By Victor Skinner
EAGnews.org

COLUMBUS, Ohio – The Columbus Dispatch continues to peel back the layers on questionable last-minute grade and attendance changes at Columbus schools following the 2010-11 school year as a state investigation into data manipulation drags on.

grade changingThe newspaper contends thousands of pieces of student data were changed in the week following the 2010-11 school year at Linden-McKinley STEM Academy, including 87 students’ final grades from failing to passing, and 5,700 student absences erased, the Dispatch reports.

But an attorney hired by the school district refutes the newspaper’s claims, and argues most of the changes are a misunderstanding.

“He said the district believes that only 6 of the 87 students in question had their grades changed, and one was for the worse,” the Dispatch reports.

“In most instances, we’re not seeing grade changes at all,” the attorney, Robert Trafford, told the newspaper, adding that the data used by the Dispatch is wrong.

“However it has been compiled, whoever put it together, had made a mistake of some kind,” he said.

Some students whose grades were changed told the Dispatch they were aware of the switch, and it was legitimate. Parents also told the newspaper some of the failing grades entered were a mistake, and rightly changed to Ds.

“At the time, I was failing. I did a lot of work to bring my grade up,” former student Rodney Daniels told the Dispatch.

Columbus school officials have also offered plausible reasons for many of the changes. Much of the work is done at the end of the school year as administrators and secretaries double-check student records, including grades and attendance, officials told the newspaper.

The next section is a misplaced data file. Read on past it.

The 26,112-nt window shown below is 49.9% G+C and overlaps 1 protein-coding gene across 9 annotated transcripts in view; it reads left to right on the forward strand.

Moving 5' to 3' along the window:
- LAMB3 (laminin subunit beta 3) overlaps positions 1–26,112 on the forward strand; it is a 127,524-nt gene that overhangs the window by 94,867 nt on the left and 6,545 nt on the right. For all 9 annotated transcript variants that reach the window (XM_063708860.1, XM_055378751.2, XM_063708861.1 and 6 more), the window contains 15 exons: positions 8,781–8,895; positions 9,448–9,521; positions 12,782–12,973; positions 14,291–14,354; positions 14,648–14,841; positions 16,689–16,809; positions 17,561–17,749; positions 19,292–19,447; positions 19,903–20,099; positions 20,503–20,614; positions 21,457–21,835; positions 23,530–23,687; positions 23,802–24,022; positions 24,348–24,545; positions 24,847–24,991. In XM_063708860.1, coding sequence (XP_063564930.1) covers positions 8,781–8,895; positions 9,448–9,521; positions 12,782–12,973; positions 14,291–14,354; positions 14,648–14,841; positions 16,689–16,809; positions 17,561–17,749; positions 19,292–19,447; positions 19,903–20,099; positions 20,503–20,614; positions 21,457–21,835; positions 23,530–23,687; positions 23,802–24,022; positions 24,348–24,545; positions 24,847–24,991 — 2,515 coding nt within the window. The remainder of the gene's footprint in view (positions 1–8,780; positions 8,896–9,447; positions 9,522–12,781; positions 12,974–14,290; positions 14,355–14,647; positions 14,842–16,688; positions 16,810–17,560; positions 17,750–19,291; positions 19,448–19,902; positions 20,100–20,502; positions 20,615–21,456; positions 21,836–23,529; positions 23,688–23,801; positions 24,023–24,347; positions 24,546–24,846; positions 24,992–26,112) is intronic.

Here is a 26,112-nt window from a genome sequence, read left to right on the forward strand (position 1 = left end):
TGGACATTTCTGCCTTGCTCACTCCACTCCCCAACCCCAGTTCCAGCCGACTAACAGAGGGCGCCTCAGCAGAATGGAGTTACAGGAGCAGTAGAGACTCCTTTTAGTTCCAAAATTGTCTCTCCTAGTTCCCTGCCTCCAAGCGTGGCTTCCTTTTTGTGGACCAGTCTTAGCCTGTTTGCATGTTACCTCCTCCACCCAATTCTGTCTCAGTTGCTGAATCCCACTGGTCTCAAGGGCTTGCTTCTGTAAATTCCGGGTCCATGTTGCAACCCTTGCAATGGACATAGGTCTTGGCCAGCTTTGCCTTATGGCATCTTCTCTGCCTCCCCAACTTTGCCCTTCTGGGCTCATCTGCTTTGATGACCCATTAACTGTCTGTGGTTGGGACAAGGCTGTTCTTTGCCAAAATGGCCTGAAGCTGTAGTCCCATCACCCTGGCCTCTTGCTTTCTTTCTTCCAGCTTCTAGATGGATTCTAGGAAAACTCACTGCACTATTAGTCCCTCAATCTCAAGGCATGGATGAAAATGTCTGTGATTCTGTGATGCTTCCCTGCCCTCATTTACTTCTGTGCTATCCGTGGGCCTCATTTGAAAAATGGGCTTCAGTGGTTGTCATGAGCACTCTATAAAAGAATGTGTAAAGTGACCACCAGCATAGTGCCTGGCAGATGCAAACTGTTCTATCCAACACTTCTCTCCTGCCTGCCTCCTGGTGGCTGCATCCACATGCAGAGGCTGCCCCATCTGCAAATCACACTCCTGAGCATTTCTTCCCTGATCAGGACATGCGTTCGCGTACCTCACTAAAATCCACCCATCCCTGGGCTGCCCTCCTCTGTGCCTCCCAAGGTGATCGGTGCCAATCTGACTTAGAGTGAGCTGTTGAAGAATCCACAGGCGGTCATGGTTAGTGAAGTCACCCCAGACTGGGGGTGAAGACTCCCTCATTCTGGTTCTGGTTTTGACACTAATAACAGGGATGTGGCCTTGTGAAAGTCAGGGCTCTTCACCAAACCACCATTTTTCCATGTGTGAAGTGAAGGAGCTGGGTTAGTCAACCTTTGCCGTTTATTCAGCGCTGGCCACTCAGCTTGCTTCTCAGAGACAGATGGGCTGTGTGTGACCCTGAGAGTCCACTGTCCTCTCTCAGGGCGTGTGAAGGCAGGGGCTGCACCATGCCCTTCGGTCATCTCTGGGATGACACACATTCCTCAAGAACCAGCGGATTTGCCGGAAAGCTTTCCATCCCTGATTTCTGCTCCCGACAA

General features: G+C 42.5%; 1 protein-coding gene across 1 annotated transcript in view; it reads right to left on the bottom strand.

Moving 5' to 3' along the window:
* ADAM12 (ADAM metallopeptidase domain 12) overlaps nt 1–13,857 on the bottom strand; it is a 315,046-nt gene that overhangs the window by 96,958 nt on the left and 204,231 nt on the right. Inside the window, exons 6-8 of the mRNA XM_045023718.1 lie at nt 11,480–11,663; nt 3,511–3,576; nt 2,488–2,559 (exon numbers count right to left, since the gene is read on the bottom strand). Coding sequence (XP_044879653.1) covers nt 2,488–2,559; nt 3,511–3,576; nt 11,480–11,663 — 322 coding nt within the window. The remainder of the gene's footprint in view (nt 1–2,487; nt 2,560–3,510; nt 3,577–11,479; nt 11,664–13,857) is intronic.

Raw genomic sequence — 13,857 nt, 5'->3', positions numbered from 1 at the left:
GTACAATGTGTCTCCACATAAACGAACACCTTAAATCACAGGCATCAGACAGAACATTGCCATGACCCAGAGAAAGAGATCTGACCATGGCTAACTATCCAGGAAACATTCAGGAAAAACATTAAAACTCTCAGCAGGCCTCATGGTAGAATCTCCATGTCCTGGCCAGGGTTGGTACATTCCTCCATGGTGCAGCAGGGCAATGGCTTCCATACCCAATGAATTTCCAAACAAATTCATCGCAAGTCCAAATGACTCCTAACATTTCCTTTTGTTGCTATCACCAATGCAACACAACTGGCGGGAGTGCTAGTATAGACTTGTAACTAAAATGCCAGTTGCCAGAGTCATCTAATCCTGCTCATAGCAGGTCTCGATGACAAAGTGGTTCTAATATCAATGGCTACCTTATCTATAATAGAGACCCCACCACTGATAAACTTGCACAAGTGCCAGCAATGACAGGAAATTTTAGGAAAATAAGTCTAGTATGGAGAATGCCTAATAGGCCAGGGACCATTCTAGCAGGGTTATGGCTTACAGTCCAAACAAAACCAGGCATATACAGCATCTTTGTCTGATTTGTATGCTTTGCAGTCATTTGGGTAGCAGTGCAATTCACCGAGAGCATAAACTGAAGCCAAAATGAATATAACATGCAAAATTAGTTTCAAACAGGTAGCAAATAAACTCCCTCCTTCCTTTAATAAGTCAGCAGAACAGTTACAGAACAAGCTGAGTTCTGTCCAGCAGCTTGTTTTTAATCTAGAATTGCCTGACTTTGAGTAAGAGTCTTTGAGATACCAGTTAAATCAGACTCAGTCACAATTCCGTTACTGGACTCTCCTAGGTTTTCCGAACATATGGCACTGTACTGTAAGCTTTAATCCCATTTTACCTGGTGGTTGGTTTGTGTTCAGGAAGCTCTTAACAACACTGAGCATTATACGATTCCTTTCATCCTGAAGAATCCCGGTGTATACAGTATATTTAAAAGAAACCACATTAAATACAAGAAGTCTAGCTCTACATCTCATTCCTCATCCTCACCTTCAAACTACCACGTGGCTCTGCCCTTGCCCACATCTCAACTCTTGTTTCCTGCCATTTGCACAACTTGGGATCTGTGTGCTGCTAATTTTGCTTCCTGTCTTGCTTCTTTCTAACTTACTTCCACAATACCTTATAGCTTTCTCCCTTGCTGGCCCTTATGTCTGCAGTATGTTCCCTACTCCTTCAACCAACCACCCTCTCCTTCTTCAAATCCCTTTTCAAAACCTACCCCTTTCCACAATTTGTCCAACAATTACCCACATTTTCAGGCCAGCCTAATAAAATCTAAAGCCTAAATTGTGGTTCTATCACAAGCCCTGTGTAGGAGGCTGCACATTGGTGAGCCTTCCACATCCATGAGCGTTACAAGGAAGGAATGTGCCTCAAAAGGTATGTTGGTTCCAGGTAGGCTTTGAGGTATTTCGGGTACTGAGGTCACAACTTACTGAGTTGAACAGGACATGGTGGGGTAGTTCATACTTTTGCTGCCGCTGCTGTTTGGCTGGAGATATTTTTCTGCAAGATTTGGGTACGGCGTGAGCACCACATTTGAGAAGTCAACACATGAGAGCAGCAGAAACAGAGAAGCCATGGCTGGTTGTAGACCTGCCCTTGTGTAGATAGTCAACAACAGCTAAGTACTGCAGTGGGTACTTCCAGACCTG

Regardless, some of the changes still smell fishy. According to district computer logs analyzed by the Dispatch, and a “source” that confirmed most of the data, three administrators at Linden-McKinley were responsible for the bulk of the grade changes at the school, although two secretaries made most of the actual changes.

The logs show the F-to-D changes were most often in classes students need to graduate, including English, math, science and social studies, the newspaper reports.

One secretary also deleted more than 5,700 student absences at Linden-McKinley.

“Grade-change logs also show that the secretary’s computer log-in was used to make the third-largest number of changes to exam grades, midyear grades and final grades in the entire district in 2010-11, having altered nearly 6,000. During the one week (following the end of school), 944 grades were deleted or changed by the secretary,” the Dispatch reports.

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